More than 30 business leaders and entrepreneurs from across the technology industry have signed a letter to be delivered to European policymakers in January, urging them to consider updating EU laws on giving employees shares in the startups they work for.
With signatories including the bosses of firms such as Transferwise, Delivery Hero, Anthemis and Funding Circle, the letter will warn that while "the days of living in Silicon Valley's shadow are over", the current legal rules on rewarding stock options in young businesses will create "a brain drain of Europe's best and brightest".
Research to be published by Index Ventures in December, being used alongside the letter, will show European employees own around 10 per cent of the firms they work for, compared to 20 per cent in the US.
The firm will argue this makes it harder for European companies to attract top talent, if they're not able to give them a slice in the company's growth.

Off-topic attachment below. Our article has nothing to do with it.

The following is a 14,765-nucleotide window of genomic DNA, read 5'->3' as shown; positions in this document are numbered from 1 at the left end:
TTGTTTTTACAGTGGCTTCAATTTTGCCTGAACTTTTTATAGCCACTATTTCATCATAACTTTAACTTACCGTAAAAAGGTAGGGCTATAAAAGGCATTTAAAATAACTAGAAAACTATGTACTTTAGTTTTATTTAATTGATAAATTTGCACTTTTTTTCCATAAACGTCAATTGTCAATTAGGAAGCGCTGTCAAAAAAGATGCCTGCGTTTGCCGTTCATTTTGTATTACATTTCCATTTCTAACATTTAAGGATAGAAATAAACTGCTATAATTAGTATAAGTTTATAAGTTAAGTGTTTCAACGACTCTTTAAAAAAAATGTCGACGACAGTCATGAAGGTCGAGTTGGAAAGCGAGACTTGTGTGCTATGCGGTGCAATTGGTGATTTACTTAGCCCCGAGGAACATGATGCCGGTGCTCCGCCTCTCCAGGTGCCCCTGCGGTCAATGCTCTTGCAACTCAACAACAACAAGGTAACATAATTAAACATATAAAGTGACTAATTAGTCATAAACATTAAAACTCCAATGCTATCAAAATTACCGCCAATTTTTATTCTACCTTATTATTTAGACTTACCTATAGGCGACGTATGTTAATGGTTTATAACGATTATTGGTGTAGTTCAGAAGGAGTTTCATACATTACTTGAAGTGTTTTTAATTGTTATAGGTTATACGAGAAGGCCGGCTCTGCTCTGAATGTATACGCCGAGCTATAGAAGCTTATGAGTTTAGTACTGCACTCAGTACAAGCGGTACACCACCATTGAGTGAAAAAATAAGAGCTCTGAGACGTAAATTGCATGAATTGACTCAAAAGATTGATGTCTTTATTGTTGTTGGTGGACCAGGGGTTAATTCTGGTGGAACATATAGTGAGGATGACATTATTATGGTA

"Europe could be the world’s most entrepreneurial continent but the limited availability of talent to nurture and fuel its blossoming start-up ecosystem is a serious bottleneck to growth," the letter will say.
"This isn't just a perk on top of a salary: universally, stock options reward employees for taking the risk of joining a young, unproven business, and give them a real stake in their company's future success."
Instead, EU policymakers will be asked to adopt a similar structure to that of the UK, and ditch "patchy, inconsistent and often punitive rules that govern employee ownership".
Six policy recommendations will be set out in response, including allowing startups to issue stock options with non-voting rights and deferring taxation until they sell their shares.
Other signatories include Klarna founder Sebastian Siemiatkowski, Stripe founder Patrick Collison and UiPath chief Daniel Dines.